The Clever Trick To Upgrade Your Pasta Sauce

Since Americans learned about pasta from Italian immigrants in the late 1800s, per PBS, we've been on the hunt for the perfect pasta sauce. Of course, there are a multitude of jarred versions for the ultimate quick dinner, and Tasting Table readers have made their opinions clear on the best store-bought pasta sauce (Prego reigns supreme). It's easy to use these jars as your base and jazz them up with fresh vegetables, ground meat, greens, or an acidic component, like lemon juice, per One Good Thing, but making your own pasta sauce at home is a whole different ball game.

There are over 600 types of pasta (and counting), each with their own history, traditions, and tricks for pairing them with the most perfect-tasting sauce. For a sweet component that doesn't involve added sugar, The Chopping Block suggests using peeled or diced carrots, dried apricots, or raisins. You can even try making pasta sauce with leftover soup or canned anchovies for a full-bodied flavor. 

But for a unique twist on simple pasta sauce, try this cheesy trick.

Start with feta or mozzarella liquid

If you've got a block of feta or a ball of mozzarella in your cheese drawer, you have a key ingredient to whip up an easy, delicious pasta sauce. Serious Eats founder Ed Levine explains that if you pour some of the liquid from the cheese container into the pot you cooked your pasta in, you can make an impromptu pasta sauce by then adding little pieces of cheese. Levine advises finishing off the sauce with cherry tomatoes or corn off the cob for a fresh flavor. Bon Appétit is also a fan of the salty, tangy water, claiming you can use it on dressings or to brine poultry in addition to making sauce.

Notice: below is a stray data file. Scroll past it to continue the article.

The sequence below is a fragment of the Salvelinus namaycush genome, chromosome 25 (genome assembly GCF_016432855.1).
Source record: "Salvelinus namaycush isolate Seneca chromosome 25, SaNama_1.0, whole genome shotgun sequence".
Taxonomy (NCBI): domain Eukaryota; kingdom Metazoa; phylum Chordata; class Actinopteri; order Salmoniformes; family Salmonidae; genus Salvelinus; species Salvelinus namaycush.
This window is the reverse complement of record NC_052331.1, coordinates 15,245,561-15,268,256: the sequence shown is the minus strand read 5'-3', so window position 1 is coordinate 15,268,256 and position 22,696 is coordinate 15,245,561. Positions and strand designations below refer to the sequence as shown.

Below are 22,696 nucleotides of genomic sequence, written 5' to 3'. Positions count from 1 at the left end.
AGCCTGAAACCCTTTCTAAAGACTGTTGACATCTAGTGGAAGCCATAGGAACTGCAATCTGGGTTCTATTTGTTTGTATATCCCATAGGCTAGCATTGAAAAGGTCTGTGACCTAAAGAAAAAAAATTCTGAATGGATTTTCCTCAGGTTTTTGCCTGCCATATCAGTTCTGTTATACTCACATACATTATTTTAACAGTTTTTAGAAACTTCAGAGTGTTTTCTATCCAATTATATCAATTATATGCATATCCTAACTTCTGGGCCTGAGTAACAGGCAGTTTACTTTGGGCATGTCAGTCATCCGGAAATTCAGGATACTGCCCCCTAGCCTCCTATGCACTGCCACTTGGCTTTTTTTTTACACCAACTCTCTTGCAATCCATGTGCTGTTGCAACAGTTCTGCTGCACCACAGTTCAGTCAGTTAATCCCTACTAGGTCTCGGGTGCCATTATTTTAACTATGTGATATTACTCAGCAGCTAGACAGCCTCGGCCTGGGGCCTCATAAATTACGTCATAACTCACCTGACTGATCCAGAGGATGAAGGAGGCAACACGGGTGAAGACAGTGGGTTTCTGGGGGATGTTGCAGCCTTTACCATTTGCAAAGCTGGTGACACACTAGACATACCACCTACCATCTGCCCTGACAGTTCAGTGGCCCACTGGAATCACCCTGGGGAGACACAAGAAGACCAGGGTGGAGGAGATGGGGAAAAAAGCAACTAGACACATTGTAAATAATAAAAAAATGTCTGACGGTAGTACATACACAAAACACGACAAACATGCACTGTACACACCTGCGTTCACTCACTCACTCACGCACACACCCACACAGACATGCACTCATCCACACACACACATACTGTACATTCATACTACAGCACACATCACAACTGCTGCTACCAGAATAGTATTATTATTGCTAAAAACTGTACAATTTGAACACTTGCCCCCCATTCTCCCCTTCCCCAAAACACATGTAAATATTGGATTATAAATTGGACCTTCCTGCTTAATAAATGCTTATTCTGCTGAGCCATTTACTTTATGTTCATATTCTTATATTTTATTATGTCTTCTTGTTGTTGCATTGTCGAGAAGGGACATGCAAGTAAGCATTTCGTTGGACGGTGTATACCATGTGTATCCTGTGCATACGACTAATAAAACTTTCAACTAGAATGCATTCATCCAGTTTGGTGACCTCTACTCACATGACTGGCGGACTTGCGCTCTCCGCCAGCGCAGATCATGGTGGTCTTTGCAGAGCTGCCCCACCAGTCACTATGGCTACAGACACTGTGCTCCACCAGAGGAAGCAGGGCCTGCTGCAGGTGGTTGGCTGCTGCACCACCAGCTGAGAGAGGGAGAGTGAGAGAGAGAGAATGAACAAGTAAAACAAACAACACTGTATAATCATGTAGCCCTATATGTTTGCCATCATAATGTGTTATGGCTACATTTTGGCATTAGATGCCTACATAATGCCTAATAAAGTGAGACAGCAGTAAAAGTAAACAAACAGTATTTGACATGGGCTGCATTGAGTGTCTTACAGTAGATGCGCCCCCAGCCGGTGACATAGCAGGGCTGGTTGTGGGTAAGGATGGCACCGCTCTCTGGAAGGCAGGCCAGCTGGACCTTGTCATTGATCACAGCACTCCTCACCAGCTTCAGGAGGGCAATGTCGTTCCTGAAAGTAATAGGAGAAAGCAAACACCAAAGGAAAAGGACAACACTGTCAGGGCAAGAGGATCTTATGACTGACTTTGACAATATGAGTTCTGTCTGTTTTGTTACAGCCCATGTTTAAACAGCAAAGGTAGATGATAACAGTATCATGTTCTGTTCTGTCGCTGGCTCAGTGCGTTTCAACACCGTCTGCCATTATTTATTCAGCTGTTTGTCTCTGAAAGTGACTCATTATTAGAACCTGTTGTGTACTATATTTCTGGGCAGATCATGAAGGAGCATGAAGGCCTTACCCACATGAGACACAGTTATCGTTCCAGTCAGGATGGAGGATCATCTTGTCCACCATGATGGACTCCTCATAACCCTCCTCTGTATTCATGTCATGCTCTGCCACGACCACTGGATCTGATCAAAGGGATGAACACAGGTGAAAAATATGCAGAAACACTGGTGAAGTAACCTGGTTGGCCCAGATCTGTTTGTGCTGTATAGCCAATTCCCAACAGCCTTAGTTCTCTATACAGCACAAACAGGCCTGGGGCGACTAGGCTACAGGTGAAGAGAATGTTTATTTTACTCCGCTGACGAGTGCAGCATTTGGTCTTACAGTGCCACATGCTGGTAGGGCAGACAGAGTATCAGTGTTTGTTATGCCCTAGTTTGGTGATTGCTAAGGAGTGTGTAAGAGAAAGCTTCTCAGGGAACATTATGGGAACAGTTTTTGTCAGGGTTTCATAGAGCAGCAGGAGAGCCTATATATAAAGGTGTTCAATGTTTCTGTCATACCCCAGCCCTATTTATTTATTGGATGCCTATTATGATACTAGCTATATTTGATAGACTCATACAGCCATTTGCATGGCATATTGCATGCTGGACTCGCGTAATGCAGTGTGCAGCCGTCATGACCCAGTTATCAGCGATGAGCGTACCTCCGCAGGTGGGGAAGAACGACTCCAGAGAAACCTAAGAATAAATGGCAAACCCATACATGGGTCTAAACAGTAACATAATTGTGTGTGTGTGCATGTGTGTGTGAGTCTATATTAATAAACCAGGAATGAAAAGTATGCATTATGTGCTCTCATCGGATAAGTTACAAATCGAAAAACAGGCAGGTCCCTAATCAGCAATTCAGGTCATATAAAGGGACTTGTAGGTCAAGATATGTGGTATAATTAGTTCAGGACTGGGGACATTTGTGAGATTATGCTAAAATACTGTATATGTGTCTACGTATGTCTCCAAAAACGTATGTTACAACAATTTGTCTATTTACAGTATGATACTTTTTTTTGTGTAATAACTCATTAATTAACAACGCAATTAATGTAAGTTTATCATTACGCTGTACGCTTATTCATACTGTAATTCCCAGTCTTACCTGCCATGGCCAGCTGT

It turns out that feta brine is actually considered by some to be liquid gold in the culinary world, so you may want to reconsider throwing it in the trash. Aside from using it to marinate chicken, you can use it to brine vegetables, tofu, or even small pieces of fruit for salads, according to Food 52. Or, to give your grains (like quinoa) a Mediterranean taste, simply cook them in feta liquid. 

Mozzarella water seems to be less widely used, but if you want to incorporate a liquid version of the cheese into your recipes, Miyoko offers a vegan pourable mozzarella (via Veg News). While this new product looks perfect for making pizza, why not try using it for pasta sauce?